What Are Investments?

Investments are things of value, or assets, that you buy now in the hopes they will be worth more later and/or will provide income in the form of cash or other valuable items. Personal investing usually means the purchase of financial securities like stock and bonds, or of physical property such as commodities, collectibles or real estate. Investments are risky and can lose money, so it’s a good idea to research an investment before taking the plunge.

What Are Interest Rates?

Interest rates refer to the amount a lender charges a borrower in return for the privilege of borrowing money. This figure is generally expressed as a percentage of the principal. For example, if the interest rate on a $1,000 loan is 5 percent per year, and you want to pay off the loan in full at the end of a year, you would pay $1050: the $1000 you borrowed, plus $50 in interest. When you put money in a deposit account, you're essentially "loaning" money to the bank, so the bank pays you interest.

What Are Cutbacks?

Cutbacks refer to steps taken to reduce the amount of money being spent. If you're coming up short each month when it comes to paying your costs of living, you probably need to reduce your spending. However, taking the time to budget may reveal some relatively painless ways to do so.

What Are Bonds?

A bond is a type of debt issued by a corporation, government or other organization where the purchaser pays a certain amount to purchase the bond and, in exchange, will receive either a lump sum after a certain period of time or specified recurring payments over a period of time. For example, you might pay $50 to buy a bond that will pay you $75 in 10 years or will pay you $10 per year for the next seven years.

What Are Assets?

An asset is any item that you own that increases your net worth, as opposed to a liability that decreases your net worth. Examples of assets include the money in your bank account, property like your house or your car, and personal items like your TV, fine art or appliances. Knowing what assets you have and how much they are worth helps you make better financial decisions.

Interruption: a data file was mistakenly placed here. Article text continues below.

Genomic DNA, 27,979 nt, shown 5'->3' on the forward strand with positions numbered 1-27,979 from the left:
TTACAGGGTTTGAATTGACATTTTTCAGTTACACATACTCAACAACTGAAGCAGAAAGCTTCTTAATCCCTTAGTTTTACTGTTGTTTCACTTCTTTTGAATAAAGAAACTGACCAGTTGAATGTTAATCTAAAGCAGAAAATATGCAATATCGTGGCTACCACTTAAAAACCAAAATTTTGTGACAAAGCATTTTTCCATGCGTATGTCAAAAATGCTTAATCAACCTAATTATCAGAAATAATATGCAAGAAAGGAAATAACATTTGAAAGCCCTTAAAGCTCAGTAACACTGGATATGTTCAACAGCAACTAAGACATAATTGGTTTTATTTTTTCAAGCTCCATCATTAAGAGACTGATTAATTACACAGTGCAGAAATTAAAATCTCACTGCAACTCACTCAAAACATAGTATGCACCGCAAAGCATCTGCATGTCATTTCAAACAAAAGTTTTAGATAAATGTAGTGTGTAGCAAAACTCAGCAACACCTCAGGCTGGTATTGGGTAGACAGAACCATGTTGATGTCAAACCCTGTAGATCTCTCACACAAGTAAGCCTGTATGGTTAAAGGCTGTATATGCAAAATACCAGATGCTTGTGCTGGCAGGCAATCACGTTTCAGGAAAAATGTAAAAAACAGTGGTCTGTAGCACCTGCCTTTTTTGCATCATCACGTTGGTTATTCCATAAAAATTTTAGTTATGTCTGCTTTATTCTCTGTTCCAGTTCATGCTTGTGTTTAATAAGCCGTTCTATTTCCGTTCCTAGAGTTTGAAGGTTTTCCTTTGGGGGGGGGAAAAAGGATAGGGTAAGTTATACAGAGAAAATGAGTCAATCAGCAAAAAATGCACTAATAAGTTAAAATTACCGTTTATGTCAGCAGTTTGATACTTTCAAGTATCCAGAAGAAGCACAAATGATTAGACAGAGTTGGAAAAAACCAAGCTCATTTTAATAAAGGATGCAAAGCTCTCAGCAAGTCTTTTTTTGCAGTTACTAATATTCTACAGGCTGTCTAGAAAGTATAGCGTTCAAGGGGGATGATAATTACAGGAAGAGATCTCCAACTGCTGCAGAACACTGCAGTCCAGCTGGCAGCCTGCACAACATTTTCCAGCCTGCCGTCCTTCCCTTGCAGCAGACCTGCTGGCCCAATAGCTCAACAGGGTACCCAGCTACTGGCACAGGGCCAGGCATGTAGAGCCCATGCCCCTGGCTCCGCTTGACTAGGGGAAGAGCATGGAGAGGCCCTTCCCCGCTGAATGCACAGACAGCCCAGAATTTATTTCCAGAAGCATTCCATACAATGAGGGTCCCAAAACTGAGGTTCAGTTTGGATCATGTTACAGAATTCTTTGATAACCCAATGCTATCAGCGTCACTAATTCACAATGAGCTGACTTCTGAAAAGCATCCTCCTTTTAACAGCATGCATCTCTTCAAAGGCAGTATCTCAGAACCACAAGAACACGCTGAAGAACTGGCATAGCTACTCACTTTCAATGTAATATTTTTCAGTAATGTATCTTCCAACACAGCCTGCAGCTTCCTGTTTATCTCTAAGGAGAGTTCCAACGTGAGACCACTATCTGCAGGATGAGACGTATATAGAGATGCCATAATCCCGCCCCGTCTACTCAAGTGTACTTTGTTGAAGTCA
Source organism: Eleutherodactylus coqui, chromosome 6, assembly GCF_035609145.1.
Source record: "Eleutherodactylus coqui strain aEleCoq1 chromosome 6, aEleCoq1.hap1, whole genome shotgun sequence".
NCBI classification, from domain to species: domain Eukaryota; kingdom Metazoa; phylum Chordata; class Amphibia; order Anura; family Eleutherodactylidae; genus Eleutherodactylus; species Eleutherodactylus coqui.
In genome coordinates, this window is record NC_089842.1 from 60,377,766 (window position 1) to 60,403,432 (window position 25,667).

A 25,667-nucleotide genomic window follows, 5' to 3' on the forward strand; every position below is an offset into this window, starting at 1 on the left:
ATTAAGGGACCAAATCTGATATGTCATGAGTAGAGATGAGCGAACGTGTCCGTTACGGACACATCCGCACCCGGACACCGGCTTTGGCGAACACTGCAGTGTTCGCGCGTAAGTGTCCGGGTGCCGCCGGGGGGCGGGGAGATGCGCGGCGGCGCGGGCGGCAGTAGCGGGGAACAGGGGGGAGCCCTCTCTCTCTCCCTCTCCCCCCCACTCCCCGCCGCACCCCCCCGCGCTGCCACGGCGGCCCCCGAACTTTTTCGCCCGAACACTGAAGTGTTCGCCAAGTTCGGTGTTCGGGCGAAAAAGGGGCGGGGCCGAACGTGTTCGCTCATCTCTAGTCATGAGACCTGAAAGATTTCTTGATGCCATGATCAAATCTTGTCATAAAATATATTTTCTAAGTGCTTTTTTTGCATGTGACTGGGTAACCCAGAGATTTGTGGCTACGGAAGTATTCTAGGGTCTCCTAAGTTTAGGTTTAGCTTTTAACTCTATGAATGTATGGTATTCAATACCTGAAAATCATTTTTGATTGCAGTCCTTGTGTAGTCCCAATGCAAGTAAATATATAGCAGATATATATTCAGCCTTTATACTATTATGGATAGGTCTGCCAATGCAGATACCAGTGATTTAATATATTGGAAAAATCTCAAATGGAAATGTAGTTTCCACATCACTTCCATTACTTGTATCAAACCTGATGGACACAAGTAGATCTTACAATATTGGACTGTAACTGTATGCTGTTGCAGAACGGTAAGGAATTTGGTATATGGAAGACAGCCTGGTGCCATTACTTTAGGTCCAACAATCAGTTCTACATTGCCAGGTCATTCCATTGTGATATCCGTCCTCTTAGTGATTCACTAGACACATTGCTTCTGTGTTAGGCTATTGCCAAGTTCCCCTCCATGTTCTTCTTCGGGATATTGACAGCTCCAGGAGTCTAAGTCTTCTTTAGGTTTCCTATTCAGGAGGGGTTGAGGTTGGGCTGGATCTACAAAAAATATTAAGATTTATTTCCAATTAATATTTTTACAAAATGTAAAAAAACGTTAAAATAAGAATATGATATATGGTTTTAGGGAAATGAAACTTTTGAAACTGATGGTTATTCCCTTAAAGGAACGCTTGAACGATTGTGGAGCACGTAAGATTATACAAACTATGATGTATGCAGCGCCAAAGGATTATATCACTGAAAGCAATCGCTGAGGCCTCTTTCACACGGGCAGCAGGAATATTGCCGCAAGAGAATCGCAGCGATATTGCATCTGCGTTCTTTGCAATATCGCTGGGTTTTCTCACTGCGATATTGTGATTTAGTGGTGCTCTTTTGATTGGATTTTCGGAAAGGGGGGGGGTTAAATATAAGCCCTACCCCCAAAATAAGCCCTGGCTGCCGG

What Are Adjustments to Income?

Adjustments to income are expenses that reduce your total, or gross, income. You enter income adjustments directly onto Form 1040 of your tax return. The amount remaining after deducting these expenses is "adjusted gross income." Adjustments to income reduce your tax bill but are not itemized deductions, which you list separately on Schedule A and Schedule C. That means you benefit from adjustments to income whether you itemize deductions or take the standard deduction.

What Is a Credit Score?

Your credit score is a three-digit number that represents how well you've handled credit in the past and how likely you are to repay future debts. Your credit score is calculated from the information found in your credit report, which includes your trade lines -- your loans, credit cards and other debts, inquiries from when you've applied for credit in the past, and public records like bankruptcies and collections.

What Is a Line of Credit?

A line of credit is an amount of money that a lender offers to let you use when you need it, and that you will pay back over time with interest. But, you'll only pay interest on the amount of the line of credit you use.

What Is a Money Portfolio?

Money portfolio has two related meanings. It refers to your investment holdings -- how you spent your investment money -- and software to record, monitor and report your holdings. A money portfolio program should show you a complete picture of your investments, automatically receive and process updates, provide intuitive reporting through comparisons, charts and graphs, and offer information to help you optimize your investments. Quicken delivers extensive capabilities in all of these areas plus a good deal more.

What Is an Emergency Fund?

An emergency fund is an amount of money that you set aside in case of unexpected costs, such as a medical emergency, loss of a job or major car repairs. Having an emergency fund offers both psychological and financial benefits, and using software like Quicken to help you plan your savings benefits both your stress levels and your bottom line.